Four blindingly white marble statues surrounded the Alter of Life.
A beautiful maiden. Esjul, goddess of fertility, love and beauty.

A crone. Demnusa, goddess of the stars.
A child. Perasu, god of youth.

A youth. Barcanti, god of the earth and all things living.

Four glittering, black onyx statues encircled the Alter of Death.

A horseman. G’sundi, god of strife and sickness.

A woman. Avendua, goddess of war.

A blacksmith. Farandel, god of weapons and metallurgy.

A darkly beautiful girl. Gaiyia, goddess of death and night.

At the Alter of Fate, however, there was only a young boy playing with what seemed like beads. Some he strung on a growing chain of them, others he tied together with a tiny, deep red thread, and the last bunch sat in two mounds of beads.

Suddenly the boy’s head jerked, and he raised his head to look at the Eiryan prince. Dahni gasped. Where the irises of the eyes should have been, there was a black space with a glowing, pulsating white light in the center. He produced a queer looking pipe out of thin air, closed his eyes and began to play a soft, lilting melody. Like a lullaby.

Slowly at first, then faster and faster and faster, Danhi’s surroundings began to swirl and blur together. And then, suddenly, it stopped. After reeling dizzily for a few moments, the prince took stock of his surroundings.

He was surprised to find himself standing on the Eiryan character for death. Across from him, he faintly recognized the Areyian symbol for life etched in the black . . .something . . .he was standing on. And a very strange ‘something’ it was. Ever swirling and changing, the darkness writhed as if it were in pain.

Then, for some strange reason, the character for life started to glow fiercely. A circle formed in the middle of the word and grew larger, and he could recognize a faint figure in the center. The glowing stopped abruptly and Dahni caught a glimpse of Pellydryn before a wall of light rose between them.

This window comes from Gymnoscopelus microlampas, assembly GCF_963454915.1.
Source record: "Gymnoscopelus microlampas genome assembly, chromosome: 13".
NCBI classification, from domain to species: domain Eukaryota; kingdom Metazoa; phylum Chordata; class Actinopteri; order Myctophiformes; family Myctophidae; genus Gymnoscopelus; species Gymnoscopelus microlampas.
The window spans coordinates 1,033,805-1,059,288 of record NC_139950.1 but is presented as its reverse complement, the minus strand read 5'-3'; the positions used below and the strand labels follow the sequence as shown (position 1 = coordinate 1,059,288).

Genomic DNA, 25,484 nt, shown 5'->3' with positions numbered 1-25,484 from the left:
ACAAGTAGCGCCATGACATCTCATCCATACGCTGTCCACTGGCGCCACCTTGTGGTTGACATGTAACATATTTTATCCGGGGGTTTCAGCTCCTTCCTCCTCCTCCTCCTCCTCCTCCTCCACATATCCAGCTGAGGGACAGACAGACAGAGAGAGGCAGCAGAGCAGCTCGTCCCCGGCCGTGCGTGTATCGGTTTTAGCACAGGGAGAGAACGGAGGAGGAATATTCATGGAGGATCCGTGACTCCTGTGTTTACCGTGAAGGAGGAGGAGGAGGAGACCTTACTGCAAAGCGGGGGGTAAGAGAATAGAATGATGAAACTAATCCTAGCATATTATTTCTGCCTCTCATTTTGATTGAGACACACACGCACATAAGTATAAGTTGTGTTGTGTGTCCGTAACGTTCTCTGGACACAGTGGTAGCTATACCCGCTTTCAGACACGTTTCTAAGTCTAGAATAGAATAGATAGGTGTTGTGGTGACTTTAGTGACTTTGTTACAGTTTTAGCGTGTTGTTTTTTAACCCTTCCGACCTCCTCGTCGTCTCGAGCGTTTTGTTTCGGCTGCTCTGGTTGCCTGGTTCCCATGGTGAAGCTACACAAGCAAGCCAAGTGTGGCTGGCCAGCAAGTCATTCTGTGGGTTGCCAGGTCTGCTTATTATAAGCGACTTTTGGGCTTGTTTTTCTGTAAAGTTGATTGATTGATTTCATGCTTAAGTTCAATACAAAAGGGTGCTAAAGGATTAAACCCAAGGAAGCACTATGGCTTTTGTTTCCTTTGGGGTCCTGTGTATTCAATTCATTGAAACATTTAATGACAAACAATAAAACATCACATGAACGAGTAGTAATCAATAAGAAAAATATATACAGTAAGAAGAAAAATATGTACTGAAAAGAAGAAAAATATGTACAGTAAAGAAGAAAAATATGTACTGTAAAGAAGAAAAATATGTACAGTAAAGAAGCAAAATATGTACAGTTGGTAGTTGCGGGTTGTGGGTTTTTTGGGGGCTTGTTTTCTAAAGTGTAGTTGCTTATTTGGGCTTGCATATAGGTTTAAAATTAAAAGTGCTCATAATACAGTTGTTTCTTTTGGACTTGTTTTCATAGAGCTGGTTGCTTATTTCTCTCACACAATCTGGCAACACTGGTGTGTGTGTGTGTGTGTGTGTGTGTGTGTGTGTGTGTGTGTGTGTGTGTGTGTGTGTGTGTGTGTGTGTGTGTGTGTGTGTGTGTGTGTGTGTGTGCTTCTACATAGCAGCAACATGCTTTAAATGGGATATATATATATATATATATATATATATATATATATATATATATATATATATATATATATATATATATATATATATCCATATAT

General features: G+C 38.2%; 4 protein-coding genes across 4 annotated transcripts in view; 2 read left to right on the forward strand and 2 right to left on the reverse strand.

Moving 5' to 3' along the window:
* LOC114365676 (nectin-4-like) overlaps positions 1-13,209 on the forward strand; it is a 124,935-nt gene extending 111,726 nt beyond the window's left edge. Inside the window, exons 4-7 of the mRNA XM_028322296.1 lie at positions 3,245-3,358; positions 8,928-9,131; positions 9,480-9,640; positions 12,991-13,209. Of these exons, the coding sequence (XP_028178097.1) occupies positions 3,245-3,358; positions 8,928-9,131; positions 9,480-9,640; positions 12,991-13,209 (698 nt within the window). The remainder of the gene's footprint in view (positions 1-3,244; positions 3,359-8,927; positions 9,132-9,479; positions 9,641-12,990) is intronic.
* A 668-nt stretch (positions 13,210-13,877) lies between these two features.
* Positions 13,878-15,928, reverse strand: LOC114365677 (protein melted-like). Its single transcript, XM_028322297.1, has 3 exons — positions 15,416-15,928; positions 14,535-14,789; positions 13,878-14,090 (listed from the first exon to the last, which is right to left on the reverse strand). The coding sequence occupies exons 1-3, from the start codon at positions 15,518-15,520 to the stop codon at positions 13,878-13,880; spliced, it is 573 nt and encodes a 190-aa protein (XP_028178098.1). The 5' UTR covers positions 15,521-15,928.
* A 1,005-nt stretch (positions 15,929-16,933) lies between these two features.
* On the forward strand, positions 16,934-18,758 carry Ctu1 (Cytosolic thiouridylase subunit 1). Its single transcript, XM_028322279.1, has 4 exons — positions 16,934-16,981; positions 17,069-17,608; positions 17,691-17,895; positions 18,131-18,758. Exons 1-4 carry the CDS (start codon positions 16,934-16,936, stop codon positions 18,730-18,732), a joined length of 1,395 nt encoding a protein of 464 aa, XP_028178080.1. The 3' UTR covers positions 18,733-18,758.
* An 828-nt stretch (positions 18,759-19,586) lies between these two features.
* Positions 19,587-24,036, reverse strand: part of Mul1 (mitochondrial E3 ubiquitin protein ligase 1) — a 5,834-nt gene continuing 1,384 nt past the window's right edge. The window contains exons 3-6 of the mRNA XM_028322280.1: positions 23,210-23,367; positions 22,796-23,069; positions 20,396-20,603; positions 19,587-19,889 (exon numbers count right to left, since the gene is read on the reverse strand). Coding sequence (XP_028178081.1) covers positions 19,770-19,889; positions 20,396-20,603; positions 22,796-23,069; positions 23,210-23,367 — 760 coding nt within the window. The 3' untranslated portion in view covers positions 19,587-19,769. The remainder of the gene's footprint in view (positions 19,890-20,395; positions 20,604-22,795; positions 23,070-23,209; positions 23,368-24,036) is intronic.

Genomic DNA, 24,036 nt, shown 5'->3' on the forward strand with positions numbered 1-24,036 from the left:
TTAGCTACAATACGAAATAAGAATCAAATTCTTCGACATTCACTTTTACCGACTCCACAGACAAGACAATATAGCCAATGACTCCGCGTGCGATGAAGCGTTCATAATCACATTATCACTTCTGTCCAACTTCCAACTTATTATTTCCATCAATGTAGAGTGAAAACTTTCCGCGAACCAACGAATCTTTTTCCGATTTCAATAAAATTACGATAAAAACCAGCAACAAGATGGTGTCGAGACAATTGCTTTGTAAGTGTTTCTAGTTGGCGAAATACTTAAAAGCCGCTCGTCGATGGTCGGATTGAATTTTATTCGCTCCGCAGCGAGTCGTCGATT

And then the Lovers appeared.

They were complete opposites.

Light and dark. The angel and the demon. Yin and Yang. Life and death. Call it what you like, it was the same. The forbidden Lovers.

Gaiyia and Barcanti, gods of life and death.

Their forms swirled and twisted like swamp mists, vague and unformed. Then, suddenly, their bodies appeared. They held each other tightly, as if afraid that the other would slip through their fingers. A misty voice drifted through the matrix of darkness.

“You are the fated ones…the Masters of Light and Dark…the Great Rivals…”
The wall of light that had risen between Dahni and himself disappeared, revealing the object of his affection. A sudden, black wind whipped at the Prince of Eiryes, leaving him clad only in a scant, black garment with his great black wings extended. A strange black pendant had formed about his neck: a rearing gryphon with blood red, glittering rubies for eyes and glowing eerily.

“…The Master of Dark…”

Suddenly, Pellydryn felt all his clothes drawn off his person until he was clothed in only a pure white garment, the same as Dahni’s. Warmth radiated from his chest and he knew without looking that there was a gleaming diamond pendant of a unicorn in mid-leap. The eyes were set in a brilliant sapphire, and it, too, glowed with a weird light.

“…The Master of Light…”

There was a pause.
“…And the soul of Fate…”

There was pain; searing, white-hot. A spot right above where Pellydryn knew his heart would be glittered for a moment, and then strange, glimmering silver crystals danced away from his chest and to where the Lovers floated.

Dahni did not scream, but Pellydryn’s heart clenched painfully with the feelings he wasn’t supposed to have. The black crystals emerged from his chest and rose to be carried toward the crystals of Pellydryn, joining in their fateful dance.

Then, suddenly, the crystals’ spiraling dance sped up, forming a twisting, turning matrix. Faster and faster then spun, until there was a great flash of light. When the light faded, there was only a single, many-faceted gem.